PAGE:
As I’m sure my readers can appreciate, one of the beautiful things about ballet is the transcendental language of the art. You can go into another studio — heck, you can take class in a foreign country with a different native language — and you still know what to expect, not only in terms of exercises, but in terms of how to behave. Or, at least, that’s what I thought before now.

Perhaps people were just punchy after a long day. Maybe they had too much sugar in the between-show break. I’m not sure. But two things were very obvious in this class. Number 1 was which students belonged to the host studio. And number 2 was that these students had zero respect for their faculty member who was conducting the class. Oh, and number 3: they had zero respect for the other studios/companies who were invited to perform alongside them. It was one of the most awkward classes I’ve ever taken. I could barely catch the combinations because I couldn’t hear what the teacher was saying over the endless cackling and chit-chat that took place every time the music was off. On top of that I felt deeply embarrassed for the teacher who was doing his best to take the high road and ignore the behavior, and for the girls who were from that studio, but who were acting appropriately.

Up until this point I had viewed this studio with a lot of respect. They turn out dancers with very strong technique (we have some of their alums at our studio and they are all talented dancers). I hope that the entitlement and brattiness I witnessed was an aberration. The alums I just mentioned are all lovely, kind people. But I can’t say that I would recommend the studio to anyone after what I saw.

I can forgive an off day. Sometimes there’s a full moon or a mass case of the sillies. (I wouldn’t have minded silly… but what I observed was simply rude.) But as with everything there’s a time and a place. When you are representing your school in public that is not the time to show off your queen bee skillz. Ugh.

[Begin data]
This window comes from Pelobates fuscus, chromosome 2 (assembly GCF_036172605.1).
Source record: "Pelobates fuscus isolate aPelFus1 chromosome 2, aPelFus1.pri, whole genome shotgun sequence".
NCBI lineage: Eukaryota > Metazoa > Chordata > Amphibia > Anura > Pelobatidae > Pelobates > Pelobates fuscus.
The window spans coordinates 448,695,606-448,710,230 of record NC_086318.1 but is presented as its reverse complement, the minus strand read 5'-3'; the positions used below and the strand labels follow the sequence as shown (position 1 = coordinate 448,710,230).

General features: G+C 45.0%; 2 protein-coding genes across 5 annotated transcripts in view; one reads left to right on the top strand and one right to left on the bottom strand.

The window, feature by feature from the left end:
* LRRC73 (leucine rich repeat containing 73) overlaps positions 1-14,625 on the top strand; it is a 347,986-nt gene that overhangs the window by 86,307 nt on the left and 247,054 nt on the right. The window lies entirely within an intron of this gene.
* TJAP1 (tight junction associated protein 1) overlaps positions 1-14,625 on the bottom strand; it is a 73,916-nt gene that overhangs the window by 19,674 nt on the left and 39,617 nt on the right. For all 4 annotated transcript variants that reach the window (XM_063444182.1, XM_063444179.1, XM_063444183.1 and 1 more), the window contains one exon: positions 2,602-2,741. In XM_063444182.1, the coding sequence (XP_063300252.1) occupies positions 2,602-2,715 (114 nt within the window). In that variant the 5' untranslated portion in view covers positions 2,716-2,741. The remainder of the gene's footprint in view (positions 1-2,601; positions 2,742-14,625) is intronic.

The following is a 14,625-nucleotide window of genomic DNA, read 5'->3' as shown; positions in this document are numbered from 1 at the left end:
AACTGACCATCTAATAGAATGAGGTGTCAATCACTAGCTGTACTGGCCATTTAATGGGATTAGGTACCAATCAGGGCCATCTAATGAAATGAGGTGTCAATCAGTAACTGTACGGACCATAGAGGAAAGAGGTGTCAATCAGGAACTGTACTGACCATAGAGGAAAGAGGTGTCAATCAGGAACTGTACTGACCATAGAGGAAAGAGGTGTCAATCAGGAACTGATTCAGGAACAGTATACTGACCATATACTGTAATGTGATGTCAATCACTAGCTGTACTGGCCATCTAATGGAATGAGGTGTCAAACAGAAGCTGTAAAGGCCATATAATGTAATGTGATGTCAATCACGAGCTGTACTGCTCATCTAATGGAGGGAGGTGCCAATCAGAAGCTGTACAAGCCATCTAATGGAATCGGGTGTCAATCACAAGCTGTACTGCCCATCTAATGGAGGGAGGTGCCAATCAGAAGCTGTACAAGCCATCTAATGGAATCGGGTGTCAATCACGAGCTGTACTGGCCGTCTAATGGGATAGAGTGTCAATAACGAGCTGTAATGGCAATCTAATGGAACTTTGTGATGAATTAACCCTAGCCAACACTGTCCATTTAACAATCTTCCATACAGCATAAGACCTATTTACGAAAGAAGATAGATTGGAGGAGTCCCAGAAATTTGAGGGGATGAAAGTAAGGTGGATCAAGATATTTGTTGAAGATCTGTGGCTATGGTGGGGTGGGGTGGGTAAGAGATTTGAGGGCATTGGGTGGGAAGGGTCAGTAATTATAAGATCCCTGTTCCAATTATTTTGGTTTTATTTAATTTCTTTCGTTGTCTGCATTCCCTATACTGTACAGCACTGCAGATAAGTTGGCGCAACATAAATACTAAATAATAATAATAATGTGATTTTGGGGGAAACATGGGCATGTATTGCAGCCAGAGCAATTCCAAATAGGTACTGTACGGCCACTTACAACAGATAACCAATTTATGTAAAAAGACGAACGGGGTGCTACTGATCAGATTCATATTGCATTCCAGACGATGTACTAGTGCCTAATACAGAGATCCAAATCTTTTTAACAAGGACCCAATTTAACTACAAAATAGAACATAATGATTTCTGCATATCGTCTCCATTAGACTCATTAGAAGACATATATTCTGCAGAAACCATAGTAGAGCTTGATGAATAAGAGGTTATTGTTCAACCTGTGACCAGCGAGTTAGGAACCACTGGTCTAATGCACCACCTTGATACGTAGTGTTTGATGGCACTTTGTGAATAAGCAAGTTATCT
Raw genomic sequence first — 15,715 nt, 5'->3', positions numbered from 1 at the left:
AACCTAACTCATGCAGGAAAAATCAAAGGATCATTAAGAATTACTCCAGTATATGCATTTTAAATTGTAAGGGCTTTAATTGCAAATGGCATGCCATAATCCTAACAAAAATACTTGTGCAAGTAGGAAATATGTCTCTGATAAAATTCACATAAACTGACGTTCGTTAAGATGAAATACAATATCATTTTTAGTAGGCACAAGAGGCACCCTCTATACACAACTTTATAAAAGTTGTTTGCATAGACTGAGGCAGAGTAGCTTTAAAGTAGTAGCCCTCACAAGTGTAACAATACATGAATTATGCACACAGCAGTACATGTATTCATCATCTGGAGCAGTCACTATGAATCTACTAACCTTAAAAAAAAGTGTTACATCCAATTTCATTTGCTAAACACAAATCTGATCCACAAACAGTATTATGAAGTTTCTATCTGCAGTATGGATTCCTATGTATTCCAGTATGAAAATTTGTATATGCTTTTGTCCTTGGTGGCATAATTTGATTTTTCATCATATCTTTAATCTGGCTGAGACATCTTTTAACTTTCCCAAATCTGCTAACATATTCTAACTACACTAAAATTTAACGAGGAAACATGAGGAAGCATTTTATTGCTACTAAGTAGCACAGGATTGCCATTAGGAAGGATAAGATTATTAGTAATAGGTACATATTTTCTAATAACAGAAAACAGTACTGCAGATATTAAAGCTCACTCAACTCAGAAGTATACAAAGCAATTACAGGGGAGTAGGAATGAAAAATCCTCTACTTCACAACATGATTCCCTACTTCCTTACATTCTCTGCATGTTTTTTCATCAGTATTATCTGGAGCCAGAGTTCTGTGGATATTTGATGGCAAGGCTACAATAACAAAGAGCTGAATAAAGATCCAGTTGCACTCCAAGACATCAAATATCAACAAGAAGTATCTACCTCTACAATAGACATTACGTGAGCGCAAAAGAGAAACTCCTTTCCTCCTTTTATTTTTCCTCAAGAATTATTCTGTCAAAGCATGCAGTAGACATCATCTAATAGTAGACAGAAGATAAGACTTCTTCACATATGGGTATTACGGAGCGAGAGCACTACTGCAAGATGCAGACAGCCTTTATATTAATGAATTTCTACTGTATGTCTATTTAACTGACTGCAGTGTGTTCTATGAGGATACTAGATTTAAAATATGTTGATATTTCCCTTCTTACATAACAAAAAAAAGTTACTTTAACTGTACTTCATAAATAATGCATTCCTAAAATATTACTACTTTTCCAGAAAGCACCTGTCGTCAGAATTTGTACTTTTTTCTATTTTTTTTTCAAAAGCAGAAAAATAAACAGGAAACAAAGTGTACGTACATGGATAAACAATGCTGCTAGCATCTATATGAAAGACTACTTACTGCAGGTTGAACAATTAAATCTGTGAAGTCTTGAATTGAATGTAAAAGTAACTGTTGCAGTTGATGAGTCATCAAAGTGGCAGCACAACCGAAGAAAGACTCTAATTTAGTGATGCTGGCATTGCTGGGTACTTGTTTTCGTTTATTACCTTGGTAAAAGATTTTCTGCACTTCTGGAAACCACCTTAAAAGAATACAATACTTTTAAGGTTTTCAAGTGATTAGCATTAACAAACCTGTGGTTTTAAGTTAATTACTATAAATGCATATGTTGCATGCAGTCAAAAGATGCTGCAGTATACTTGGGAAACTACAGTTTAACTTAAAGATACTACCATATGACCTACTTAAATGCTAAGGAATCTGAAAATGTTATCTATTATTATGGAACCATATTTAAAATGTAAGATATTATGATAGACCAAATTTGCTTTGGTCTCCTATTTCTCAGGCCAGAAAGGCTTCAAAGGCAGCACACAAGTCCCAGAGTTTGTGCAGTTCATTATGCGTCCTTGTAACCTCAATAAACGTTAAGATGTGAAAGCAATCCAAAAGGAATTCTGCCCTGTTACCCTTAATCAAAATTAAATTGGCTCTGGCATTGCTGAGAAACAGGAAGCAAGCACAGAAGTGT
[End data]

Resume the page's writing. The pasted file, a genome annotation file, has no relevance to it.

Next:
I must say, though… our students and those from the other studio acted as though they didn’t notice the ruckus and performed the combinations seriously. At the end they all lined up to curtsey or bow and personally thank the teacher. Unprompted, too. Way to represent! Seriously, our director would have been irate if we acted the way these kids did, especially if we were the hosts!

After the class we got into our shoes and costumes and did last-minute run-throughs in our heads before going onstage. The performance itself… well, it was a bit disappointing for at least a few of us. Nothing terrible happened, but it wasn’t nearly as smooth as it typically was in rehearsal. There were a few bobbles here and there. I think what made it more disappointing was knowing that it was a one-and-done thing. Would’ve been nice to get a do-over once we got the wobbles out of our system.

But all in all, we came, we saw, we performed.

A couple weeks later we got to see video of the performance. And while we each focused on our own missteps, I think we could all agree that when looking at it as a whole it looked quite nice and we represented our company well.